Skip to main content

Home.

A year ago today, I arrived in a snow storm at 9,000 feet after dark to my temporary living space in on Shadow Mountain in Colorado. I was tired and sick and hangry and incredibly emotional. We made it.

Now what?

This past year has gone by like a blur, but there are so many incredible moments that I was able to truly savor that it also feels like this place has always been my home.

Home.

Everything that I expected to experience I did:
Loneliness - 9,000 feet up a mountain with just a dog is LONELY
Sadness - missing my network of people, my go to's
Excitement - new places to see and experience
Fear - stepping outside of my comfort zone daily to get used to this new life
Awe - this place, well, it's stunning
Confidence - finding my place here and doing it solo has been everything I needed

I am thankful for every tear and every smile and every "AH HA!" moment. For the times I sat on my floor with my arms around Brucey's neck in tears. For every time I sat stunned by this big, beautiful place which constantly reminds me that we really are but a moment. I am thankful for my network of friends that have lifted me up, come to visit and been my cheerleaders when I needed it most.

I took a massive leap of faith to come out here, but believed in my heart that it would be worth it and oh, has it been! More than I could have imagined. I've been able to spend this last often VERY uncomfortable year steadying myself. Most importantly, though, I've been truly finding myself for the first time - falling in love not just with Colorado, but Helen. 

I'm steady...now it's time to GROW. Here's to another year of ups and downs and adventures!







Comments

Popular posts from this blog

Patsy.

A friend sent this video to me and when I watched it, I was struck more by the feelings it brought up around the content than the story itself.  Christen Reighter's story is an interesting and frustrating insight into what it means to NOT want a child. I invite you to watch this. Her experience is not unique and needs to be talked about. Even if you have kids. Or want them. What struck me most was what she says during her TedTalk: "I have believed having children was an extension of womanhood, not the definition." Truth is, I've been struggling with this lately. Not the fact that I'm longing for children. I'd be fibbing if I said there is a very tiny part of me that wonders what this will feel like when I get to the end of life. HOWEVER. That feeling isn't strong enough for me to want to find out. I don't feel like having children should be thought of as a "keeping the fingers crossed" kind of situation. If you aren't sure you'l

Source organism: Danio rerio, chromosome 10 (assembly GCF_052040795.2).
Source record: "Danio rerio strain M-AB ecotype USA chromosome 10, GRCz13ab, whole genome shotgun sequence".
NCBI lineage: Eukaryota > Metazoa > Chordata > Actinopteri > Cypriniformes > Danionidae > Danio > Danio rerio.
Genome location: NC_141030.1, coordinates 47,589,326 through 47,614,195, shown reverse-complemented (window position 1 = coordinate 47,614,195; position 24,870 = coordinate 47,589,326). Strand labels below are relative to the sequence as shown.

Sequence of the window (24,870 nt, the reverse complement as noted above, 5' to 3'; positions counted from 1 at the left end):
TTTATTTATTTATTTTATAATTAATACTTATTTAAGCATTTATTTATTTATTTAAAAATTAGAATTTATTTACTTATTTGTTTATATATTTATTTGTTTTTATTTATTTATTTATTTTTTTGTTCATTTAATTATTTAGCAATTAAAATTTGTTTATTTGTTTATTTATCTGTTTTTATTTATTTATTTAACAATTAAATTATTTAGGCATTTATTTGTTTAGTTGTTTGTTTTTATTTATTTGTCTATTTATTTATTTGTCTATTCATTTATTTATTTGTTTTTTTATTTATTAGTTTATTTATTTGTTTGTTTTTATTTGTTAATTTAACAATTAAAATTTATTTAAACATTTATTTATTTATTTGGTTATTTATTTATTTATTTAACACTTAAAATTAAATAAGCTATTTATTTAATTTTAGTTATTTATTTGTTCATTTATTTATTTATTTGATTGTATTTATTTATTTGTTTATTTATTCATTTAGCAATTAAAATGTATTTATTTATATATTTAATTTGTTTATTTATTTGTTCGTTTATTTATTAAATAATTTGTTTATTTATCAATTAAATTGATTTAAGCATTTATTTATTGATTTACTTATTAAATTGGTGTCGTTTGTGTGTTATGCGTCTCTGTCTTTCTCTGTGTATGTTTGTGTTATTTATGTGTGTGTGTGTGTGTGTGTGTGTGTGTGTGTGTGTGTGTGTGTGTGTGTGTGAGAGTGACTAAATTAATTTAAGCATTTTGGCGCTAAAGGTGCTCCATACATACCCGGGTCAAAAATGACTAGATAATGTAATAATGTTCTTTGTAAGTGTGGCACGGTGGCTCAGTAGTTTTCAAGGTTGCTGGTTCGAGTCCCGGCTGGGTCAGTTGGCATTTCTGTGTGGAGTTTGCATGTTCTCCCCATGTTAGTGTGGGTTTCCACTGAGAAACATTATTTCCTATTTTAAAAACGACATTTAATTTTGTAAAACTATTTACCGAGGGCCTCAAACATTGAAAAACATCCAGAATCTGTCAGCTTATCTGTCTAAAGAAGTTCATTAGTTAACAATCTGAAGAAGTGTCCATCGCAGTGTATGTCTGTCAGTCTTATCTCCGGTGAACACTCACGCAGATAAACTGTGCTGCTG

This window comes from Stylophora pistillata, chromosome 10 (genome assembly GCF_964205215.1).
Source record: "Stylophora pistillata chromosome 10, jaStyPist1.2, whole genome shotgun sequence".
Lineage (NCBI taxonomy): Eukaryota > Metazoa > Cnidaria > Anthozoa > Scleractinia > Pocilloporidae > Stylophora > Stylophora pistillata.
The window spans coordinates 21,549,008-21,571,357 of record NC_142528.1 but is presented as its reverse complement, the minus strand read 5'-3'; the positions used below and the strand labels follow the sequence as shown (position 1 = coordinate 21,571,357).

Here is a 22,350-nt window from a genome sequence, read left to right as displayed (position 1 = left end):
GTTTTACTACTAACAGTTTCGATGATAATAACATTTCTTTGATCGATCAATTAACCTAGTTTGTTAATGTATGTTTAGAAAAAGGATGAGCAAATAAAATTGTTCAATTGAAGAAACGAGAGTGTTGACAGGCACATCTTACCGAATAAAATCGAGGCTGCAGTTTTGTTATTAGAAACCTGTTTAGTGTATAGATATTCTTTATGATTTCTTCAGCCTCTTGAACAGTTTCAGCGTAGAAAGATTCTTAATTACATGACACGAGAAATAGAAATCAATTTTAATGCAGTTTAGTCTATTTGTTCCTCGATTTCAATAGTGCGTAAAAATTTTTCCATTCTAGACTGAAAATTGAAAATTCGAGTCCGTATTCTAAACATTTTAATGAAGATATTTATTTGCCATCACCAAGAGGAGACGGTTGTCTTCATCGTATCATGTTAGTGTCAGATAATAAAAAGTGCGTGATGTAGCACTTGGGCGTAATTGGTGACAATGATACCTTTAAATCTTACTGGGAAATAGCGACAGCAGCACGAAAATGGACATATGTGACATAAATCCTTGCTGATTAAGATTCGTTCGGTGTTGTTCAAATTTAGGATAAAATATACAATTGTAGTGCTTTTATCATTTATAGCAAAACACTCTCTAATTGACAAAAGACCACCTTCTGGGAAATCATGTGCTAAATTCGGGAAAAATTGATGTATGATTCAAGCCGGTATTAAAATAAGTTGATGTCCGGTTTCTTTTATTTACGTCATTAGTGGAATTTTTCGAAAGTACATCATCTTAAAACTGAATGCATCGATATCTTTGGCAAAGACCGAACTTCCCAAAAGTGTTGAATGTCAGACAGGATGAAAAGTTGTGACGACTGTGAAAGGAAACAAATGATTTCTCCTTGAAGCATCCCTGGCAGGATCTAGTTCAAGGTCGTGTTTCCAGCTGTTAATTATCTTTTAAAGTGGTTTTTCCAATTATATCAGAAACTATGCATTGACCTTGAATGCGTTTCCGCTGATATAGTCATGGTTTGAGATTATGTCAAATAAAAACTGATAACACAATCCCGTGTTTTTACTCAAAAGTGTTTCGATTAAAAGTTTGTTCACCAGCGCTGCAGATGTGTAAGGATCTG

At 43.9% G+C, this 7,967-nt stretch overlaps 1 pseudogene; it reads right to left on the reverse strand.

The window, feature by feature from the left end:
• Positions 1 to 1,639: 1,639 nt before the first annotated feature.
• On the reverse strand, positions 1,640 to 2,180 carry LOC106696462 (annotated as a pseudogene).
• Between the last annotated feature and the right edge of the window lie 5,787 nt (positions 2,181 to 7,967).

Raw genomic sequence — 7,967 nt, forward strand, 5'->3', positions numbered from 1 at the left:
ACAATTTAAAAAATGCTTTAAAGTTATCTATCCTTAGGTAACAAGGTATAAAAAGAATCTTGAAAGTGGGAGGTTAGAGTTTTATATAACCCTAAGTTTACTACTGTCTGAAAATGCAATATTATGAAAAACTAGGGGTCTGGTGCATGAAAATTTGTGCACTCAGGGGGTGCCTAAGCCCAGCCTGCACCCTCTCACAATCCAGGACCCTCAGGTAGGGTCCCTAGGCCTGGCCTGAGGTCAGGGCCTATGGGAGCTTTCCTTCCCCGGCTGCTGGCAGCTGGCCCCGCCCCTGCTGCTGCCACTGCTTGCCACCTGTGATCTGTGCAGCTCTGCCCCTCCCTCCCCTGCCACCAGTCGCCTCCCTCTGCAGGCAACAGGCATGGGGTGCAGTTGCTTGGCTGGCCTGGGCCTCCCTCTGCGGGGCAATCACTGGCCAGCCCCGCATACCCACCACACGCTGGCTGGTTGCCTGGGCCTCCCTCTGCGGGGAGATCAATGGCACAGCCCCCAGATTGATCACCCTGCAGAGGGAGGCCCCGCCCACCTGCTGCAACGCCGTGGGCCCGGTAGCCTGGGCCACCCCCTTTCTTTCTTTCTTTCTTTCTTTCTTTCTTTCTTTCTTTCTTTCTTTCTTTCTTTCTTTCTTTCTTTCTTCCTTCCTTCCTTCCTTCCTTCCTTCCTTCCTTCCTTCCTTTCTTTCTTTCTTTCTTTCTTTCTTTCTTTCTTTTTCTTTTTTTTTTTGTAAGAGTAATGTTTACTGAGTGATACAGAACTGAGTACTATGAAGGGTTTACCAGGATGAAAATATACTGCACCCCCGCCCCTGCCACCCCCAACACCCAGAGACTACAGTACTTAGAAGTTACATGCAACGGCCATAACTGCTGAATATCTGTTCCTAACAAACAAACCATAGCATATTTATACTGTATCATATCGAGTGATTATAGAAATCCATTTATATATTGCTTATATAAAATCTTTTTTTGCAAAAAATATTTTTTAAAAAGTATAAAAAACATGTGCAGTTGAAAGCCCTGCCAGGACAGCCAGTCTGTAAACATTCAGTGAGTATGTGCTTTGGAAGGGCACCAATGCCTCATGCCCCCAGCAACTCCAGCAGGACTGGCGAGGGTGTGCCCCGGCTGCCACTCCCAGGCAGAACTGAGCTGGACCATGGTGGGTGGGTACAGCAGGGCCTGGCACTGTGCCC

Experimental.

I have a little secret. Today marks 30 days since my last drink**. I had attempted a 30-day alcohol-free period in January of 2018 which ended up being, arguably, one of the most challenging years of my life. I made it 26 days miserable days and it all ended because Brucey , my beloved rescue dog, died while I was traveling to Miami for an event. This is when I discovered that Walgreen's sells wine (what?!).  I look back at my first alcohol-free attempt and I realize that I wasn't really set up for success. Hindsight and all that... Not only did I try to detox on January 1st, but I was also newly ramping up training for my big bike adventures AND I decided to try my hand at 30-days of Yoga with Adriene . All of these things independently are (and were) really good things. Healthy. Mindful. Etc. Etc. However, I went into that period of time looking at not drinking as punishment. This dry spell was needed more than ever. With COVID hitting a year ago (that's another post in i

Goodbye.

 “I don’t know if I should congratulate you or console you.” - Craig “How about both?” - Me This was a conversation in our kitchen earlier this week. After a year and a half of weekly therapy, I had my last session with my therapist Tuesday. Not because I was over it or because it wasn’t working or because he retired. Nope. Because we got to a place where we could both say I’ve got the tools I need to move on. I have to say that there is no timeline for therapy and every situation is unique. I moved on from intensive therapy with my therapist because that it was worked for ME. I am certainly no expert and I have a feeling this isn’t the end of my therapy forever, but I do know that my experience with the right person allowed me to heal in ways I literally never thought possible. And it gave me the experience of a healthy “goodbye”. I was never prepared for that, so when we set an end date (not-so-coincidentally my Nanna’s birthday), it was hard to process. No one talks about